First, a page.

Darrow Miller and Friends

Beauty As a Moral Necessity

Photo by Paul at freedigitalphotos.net

Cynthia Pearl Maus (1880-1970) was an author and editor who inspired many with her writing on beauty and the arts.

We are so accustomed to thinking of beauty as merely decorative and ornamental that we forget that beauty is a moral necessity. God wrought beauty in the structure of the universe. Beauty is the high form of righteousness. Beauty and truth are not separated in God’s world, and they are not to be in human thought … God, who gave as much care to paint a lily as to forming the eternal hills, joined truth and beauty in holy union; and what God has joined together man ought not attempt to put asunder, because beauty has a moral value for truth (from Christ and the Fine Arts, emphasis added).

This view of beauty is pictured in the Bible. For example, Isaiah records God’s summons to man to look at the wonder of His creation:

To whom will you compare me? Or who is my equal?” says the Holy One. Lift your eyes and look to the heavens: Who created all these? He who brings out the starry host one by one, and calls them each by name. Because of his great power and mighty strength, not one of them is missing. Isaiah 40:25-26

Or consider David’s famous psalm of the same theme:

The heavens declare the glory of God; the skies proclaim the work of his hands. Day after day they pour forth speech; night after night they display knowledge. … Their voice goes out into all the earth, their words to the ends of the world. Psalm 19:1-4

God’s creation (art) reveals his existence and the elements of his transcendent nature. It reveals the design, structure and purpose of mankind, and the wonder and nature of creation.

Human beings were given the task to create Godly culture. They were equipped with hands to cultivate the soil (Genesis 2:15) and with minds and hearts to cultivate the soul. (Genesis 2:19-20) People can use their senses and creativity to:

–          Compose a song no one has ever heard

–          Write a poem no one has ever read

–          Paint a picture no one has ever seen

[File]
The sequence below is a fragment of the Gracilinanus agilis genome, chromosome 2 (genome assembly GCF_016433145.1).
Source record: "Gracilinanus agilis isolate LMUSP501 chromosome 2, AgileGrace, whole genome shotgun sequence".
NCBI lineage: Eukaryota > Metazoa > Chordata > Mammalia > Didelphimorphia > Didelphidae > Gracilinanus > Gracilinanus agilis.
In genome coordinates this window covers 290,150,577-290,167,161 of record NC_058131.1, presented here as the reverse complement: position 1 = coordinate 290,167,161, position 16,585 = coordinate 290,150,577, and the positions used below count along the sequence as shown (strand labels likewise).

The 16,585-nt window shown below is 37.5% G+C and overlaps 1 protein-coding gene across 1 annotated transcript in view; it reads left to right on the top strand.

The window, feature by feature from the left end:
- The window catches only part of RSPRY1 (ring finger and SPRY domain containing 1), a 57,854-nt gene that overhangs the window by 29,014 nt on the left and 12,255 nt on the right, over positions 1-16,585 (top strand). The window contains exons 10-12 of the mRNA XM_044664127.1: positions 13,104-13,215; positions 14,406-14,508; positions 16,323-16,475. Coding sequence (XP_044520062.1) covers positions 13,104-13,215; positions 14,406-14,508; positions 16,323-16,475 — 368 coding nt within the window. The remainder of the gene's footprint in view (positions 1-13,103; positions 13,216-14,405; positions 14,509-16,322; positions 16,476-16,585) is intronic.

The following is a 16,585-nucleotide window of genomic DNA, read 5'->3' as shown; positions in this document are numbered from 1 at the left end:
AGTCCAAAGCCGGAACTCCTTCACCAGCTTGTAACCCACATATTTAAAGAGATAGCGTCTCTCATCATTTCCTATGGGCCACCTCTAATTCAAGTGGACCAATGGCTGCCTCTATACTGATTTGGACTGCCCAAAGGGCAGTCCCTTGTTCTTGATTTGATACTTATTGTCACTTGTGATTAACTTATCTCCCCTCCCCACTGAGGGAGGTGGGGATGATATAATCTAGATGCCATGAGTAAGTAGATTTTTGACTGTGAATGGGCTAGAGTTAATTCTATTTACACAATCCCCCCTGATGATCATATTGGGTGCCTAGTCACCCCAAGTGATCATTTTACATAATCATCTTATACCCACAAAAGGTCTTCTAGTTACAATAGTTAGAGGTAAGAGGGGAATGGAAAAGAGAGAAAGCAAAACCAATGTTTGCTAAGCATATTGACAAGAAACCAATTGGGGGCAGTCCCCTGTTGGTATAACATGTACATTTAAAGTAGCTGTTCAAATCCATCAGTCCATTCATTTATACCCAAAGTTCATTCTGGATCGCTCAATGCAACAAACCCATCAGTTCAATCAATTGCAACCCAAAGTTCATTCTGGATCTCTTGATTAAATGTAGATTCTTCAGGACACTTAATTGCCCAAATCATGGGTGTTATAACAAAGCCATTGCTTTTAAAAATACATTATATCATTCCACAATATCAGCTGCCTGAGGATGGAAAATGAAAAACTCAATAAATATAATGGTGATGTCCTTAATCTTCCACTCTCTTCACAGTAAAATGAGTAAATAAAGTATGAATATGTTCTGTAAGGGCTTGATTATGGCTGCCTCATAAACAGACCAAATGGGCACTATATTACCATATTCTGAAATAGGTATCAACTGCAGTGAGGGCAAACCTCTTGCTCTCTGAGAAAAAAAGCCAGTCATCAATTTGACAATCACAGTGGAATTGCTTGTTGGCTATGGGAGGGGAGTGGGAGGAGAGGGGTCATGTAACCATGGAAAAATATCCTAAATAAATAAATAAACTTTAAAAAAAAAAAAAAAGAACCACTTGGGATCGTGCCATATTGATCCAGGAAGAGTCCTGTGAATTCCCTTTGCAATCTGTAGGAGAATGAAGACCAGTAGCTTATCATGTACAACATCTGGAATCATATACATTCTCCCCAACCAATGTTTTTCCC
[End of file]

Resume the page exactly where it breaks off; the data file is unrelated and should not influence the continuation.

–          Choreograph a dance no one has ever danced

–          Create a play no one has ever performed

The fundamental question: will these works of art reflect beauty or ugliness? Will they breathe life or bring death? In making life-affirming art, the artist – the secondary creator – reveals the Primary Creator. The artist’s secondary world reflects the wonder and reality of the primary world.

– excerpted from a forthcoming book by Darrow Miller

print this page Print this page

Darrow is co-founder of the Disciple Nations Alliance and a featured author and teacher. For over 30 years, Darrow has been a popular conference speaker on topics that include Christianity and culture, apologetics, worldview, poverty, and the dignity of women. From 1981 to 2007 Darrow served with Food for the Hungry International (now FH association), and from 1994 as Vice President. Before joining FH, Darrow spent three years on staff at L’Abri Fellowship in Switzerland where he was discipled by Francis Schaeffer. He also served as a student pastor at Northern Arizona University and two years as a pastor of Sherman Street Fellowship in urban Denver, CO. In addition to earning his Master’s degree in Adult Education from Arizona State University, Darrow pursued graduate studies in philosophy, theology, Christian apologetics, biblical studies, and missions in the United States, Israel, and Switzerland. Darrow has authored numerous studies, articles, Bible studies and books, including Discipling Nations: The Power of Truth to Transform Culture (YWAM Publishing, 1998), Nurturing the Nations: Reclaiming the Dignity of Women for Building Healthy Cultures (InterVarsity Press, 2008), LifeWork: A Biblical Theology for What You Do Every Day (YWAM, 2009), Rethinking Social Justice: Restoring Biblical Compassion (YWAM, 2015), and more. These resources along with links to free e-books, podcasts, online training programs and more can be found at Disciple Nations Alliance (https://disciplenations.org).